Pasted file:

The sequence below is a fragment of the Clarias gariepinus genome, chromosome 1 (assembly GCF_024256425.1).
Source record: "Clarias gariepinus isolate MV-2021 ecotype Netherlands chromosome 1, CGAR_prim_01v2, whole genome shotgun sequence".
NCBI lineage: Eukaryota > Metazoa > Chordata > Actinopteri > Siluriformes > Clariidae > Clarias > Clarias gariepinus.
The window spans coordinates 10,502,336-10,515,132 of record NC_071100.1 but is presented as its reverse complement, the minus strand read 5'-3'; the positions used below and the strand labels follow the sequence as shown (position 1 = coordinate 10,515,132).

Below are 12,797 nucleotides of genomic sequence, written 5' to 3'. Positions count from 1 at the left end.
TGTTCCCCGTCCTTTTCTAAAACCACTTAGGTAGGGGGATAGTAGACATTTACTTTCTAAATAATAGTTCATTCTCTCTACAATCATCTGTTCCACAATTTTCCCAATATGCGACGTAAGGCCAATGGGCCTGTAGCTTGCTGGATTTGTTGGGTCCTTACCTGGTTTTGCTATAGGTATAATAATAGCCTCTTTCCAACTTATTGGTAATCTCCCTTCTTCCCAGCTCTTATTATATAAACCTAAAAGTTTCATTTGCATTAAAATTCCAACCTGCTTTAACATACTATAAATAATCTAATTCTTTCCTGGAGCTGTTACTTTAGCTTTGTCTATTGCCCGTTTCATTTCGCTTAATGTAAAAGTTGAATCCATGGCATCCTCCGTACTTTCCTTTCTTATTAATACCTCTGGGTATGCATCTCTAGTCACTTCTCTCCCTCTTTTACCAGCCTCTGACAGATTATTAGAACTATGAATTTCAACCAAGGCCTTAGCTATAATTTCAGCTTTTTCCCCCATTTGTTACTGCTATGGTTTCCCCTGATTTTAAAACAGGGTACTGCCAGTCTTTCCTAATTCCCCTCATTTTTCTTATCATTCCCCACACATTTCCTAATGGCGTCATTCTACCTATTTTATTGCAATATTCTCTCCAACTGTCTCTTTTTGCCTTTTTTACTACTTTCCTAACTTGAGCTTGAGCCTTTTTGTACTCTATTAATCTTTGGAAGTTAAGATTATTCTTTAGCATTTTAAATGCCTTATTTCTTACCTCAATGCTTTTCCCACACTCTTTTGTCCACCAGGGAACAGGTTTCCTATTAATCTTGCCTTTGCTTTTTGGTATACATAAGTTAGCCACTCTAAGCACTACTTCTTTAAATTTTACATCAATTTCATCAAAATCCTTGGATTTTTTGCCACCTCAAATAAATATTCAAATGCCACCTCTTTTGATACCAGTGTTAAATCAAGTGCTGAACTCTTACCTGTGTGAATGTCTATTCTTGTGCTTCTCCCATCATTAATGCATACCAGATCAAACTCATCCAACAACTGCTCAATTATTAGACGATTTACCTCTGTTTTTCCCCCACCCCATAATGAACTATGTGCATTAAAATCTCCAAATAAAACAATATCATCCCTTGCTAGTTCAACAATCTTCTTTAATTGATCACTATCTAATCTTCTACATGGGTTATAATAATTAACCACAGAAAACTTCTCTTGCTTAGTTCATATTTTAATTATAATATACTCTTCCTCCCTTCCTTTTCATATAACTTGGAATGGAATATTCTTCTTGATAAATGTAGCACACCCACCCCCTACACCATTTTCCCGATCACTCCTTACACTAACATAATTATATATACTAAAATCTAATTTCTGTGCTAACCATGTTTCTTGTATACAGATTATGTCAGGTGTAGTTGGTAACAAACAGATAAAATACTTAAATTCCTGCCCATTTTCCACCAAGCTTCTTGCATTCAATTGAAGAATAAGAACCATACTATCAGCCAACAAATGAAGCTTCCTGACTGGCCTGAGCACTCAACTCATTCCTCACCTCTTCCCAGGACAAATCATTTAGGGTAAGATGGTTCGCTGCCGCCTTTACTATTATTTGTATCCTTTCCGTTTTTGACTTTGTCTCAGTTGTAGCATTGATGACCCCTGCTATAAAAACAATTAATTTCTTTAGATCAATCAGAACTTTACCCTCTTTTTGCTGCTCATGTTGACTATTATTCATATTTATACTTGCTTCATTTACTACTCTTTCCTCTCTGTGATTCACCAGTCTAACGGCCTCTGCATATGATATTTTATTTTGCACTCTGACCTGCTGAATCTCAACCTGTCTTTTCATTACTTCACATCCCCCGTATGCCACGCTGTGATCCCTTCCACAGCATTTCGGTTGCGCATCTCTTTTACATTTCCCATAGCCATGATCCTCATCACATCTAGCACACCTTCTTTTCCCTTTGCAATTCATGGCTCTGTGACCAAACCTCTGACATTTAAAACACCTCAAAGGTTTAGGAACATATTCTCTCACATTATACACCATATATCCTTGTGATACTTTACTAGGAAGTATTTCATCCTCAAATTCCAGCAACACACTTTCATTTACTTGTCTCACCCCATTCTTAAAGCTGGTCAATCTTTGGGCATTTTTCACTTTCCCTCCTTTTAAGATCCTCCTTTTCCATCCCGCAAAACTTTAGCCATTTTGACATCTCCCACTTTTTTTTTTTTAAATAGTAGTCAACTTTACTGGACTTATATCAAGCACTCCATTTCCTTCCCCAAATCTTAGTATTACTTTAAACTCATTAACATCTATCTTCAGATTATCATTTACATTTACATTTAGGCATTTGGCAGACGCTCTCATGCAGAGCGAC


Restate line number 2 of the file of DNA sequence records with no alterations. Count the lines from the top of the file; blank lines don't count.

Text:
Source record: "Clarias gariepinus isolate MV-2021 ecotype Netherlands chromosome 1, CGAR_prim_01v2, whole genome shotgun sequence".